Corvallis High School seniors caught a glimpse of their younger selves last week.
They opened time capsules compiled in sixth grade with then-teacher Jennifer Powell.
“It was the first year I moved to the middle school and realized it was a milestone when they were stepping into their teenage years and junior high,” Powell said. “I knew it was the middle of their education and that the next six years would bring so many changes. I remember moving up from the primary school and remembering how old they looked to me and how old they thought they were.”
Powell created the time capsule project.
Fast forward six years and the 18-year-olds gathered Monday in the middle school commons area to open the self-decorated envelope time capsules. They found letters from relatives, photos of their 11-year-old selves, band concert programs, detention slips, drawings from younger siblings and letters from their younger selves.
“One of the kids had put in an iTunes gift card and a dollar, in case money had changed,” Powell said.
Each student had completed a questionnaire listing their favorites: flavors, teams, colors and friends.
“Our teachers told us to bring mementos to school and things that we liked at that moment,” said Mary Elizabeth Royce. “I have a list of things I was thankful for, and there are letters that my parents collected from all my siblings and people that I love. They are letters to me, and when I read them I’ll probably start crying.”
In Ethan Dixon’s time capsule was a “Good Morning” from the front page of the Ravalli Republic. The photo is of him and his friend Tyler Nixon as water boys at a Bitterroot Blaze game.
Kolton Mahan said initially he was not going to attend the time capsule opening because he did not remember making one.
“The pictures are fun to see,” he said. “There are a couple from the fair and a couple of baseball pictures. I think this project is a good idea. I probably thought it was dumb then but it is cool to see now what all we have.”
Students were calling old friends and sharing what was in their envelopes.
Bailey Zsupnik said she enjoyed the letter she wrote to herself.
“Having stuff from our past reminds us where we came from,” she said. “I have encouraging letters from my family and they talked about what was happening in my life at that time. They gave me advice about my future and talked about who I was a person. It reminds me to say true to myself.”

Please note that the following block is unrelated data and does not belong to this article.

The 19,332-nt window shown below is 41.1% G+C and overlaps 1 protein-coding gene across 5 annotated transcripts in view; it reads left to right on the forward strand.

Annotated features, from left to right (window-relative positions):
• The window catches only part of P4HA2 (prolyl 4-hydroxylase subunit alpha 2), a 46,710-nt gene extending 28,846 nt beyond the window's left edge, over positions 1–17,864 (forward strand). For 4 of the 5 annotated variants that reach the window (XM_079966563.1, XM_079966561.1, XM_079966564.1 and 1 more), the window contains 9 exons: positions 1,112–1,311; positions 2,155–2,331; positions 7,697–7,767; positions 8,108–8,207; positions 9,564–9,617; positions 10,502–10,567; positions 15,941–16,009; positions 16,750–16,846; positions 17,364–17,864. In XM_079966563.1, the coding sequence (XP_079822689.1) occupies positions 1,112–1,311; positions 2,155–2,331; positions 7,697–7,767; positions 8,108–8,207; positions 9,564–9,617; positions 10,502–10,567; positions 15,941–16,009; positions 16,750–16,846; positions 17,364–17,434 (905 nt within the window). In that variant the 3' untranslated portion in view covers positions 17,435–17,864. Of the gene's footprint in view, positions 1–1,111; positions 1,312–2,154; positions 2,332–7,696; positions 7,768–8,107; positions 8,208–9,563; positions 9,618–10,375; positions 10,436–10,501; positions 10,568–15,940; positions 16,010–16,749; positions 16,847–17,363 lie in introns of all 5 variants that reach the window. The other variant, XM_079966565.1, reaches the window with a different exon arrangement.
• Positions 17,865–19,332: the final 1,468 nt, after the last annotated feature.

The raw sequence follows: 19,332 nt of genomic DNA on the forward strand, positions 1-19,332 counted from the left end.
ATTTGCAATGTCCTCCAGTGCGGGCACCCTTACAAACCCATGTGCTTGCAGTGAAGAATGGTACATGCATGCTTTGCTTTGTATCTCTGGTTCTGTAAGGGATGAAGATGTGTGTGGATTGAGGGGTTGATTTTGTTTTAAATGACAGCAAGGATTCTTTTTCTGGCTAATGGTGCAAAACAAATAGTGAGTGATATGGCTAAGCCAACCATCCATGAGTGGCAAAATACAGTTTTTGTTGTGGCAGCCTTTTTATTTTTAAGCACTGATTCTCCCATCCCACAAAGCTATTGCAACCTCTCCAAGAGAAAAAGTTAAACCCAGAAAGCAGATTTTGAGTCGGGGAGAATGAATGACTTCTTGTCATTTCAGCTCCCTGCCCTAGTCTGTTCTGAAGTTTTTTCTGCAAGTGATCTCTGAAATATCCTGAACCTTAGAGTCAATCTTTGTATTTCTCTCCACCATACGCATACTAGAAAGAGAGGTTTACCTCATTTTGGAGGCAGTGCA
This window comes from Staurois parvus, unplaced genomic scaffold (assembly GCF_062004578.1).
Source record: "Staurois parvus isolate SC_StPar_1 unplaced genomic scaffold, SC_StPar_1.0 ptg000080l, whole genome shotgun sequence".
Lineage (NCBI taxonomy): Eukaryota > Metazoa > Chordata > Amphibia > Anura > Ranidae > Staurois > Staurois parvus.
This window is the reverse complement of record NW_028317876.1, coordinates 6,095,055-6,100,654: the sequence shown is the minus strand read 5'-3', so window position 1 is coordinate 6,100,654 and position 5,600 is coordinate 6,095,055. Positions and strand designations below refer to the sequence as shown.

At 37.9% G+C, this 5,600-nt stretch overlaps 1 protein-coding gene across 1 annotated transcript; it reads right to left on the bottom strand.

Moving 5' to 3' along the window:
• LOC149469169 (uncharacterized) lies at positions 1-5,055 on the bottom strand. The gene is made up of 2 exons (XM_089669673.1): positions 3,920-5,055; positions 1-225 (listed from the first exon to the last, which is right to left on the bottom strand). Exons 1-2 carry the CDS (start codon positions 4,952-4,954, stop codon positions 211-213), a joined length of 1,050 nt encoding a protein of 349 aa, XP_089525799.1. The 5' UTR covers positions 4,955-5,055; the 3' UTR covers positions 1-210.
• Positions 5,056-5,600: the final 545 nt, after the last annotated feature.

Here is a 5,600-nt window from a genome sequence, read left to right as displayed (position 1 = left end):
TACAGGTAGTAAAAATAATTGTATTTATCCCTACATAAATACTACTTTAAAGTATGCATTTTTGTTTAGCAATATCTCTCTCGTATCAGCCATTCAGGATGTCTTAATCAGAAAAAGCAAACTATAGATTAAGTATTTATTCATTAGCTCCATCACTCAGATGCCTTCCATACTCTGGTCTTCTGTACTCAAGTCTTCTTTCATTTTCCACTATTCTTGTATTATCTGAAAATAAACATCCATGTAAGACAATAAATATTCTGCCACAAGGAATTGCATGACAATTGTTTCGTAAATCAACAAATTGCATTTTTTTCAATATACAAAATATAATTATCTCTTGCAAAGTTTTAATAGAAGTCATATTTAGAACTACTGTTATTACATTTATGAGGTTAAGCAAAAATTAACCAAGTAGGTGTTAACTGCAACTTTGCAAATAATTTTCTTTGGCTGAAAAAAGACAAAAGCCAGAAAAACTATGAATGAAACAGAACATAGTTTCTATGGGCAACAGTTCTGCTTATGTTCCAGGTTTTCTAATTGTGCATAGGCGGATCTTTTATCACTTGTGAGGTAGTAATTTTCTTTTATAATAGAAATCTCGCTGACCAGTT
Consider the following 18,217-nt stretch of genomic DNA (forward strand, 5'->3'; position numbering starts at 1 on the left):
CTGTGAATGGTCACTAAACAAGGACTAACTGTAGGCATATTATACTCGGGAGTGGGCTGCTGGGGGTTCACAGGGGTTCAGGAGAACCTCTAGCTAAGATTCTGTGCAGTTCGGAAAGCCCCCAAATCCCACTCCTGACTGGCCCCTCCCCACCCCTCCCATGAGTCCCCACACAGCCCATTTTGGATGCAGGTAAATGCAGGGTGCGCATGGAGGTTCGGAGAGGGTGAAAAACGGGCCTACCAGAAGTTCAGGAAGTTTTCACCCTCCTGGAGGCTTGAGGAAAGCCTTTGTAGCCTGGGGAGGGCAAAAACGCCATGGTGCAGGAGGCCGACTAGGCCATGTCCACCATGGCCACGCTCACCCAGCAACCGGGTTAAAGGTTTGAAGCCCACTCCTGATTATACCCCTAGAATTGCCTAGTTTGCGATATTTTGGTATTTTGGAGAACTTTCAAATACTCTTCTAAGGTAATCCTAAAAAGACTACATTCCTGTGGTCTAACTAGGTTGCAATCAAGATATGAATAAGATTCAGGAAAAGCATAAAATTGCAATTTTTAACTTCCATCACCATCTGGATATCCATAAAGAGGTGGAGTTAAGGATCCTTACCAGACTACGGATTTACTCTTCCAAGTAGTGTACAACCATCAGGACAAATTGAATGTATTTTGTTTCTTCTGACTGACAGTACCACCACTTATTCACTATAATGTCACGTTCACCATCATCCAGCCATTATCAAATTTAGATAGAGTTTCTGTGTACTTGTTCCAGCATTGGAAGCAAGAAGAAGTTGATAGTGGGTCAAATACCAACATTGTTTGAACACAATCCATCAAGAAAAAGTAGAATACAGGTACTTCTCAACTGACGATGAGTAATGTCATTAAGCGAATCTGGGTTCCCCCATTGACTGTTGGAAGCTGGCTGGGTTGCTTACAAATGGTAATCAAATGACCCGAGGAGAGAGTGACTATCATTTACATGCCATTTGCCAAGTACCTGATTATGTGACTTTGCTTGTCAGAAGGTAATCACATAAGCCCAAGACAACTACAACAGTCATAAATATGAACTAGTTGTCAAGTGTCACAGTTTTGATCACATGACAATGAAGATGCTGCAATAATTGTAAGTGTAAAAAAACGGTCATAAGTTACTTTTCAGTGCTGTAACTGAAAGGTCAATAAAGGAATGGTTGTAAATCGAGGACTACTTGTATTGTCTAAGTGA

Zsupnik said there were some tough reminders of what her parents and grandparents were going through at the time.
“Those are hard to pull back up again, but I’ve gained a lot of good experiences,” she said. “Looking back it shows how much I’ve grown since I was little.”
Zsupnik said her list of favorites has not changed.
“I still like (the color) yellow, cookies and cream ice cream, and mangoes, and my favorite sport is still dance,” she said. “I wrote on my list that I hoped to visit Arizona and Washington, D.C., which I have.”
Tyler Evans said that at age 11 he had listed his favorite book as “Into Thin Air.”
“It’s funny because I read it again this year as a senior and I’m not sure how I was able to understand it before,” he said. “I’m a climber and in my journal I wrote that I wanted climb 9,000-foot peaks. Well, I was able to climb Mount Rainier two years ago and I have climbed Granite Peak and the Tetons. I’ve accomplished more than I thought I would.”
Abby Dunn said the best part of her time capsule was the letters from her parents.
“They had predictions and some are funny and some are accurate,” Dunn said. “The drawings from my little just brothers were just scribbles but now they are the same age as when I made the time capsule. They are where I was and that’s cool to reflect on. These mementos made my smile and cry.”
Powell said she would try to deliver the unclaimed time capsules.
“I’ll start with the high school office then start making phone calls,” Powell said. “I’ve had kids that have moved and some have taken their time capsules with them. I had a teacher do it for me when I was in third grade and I loved it.”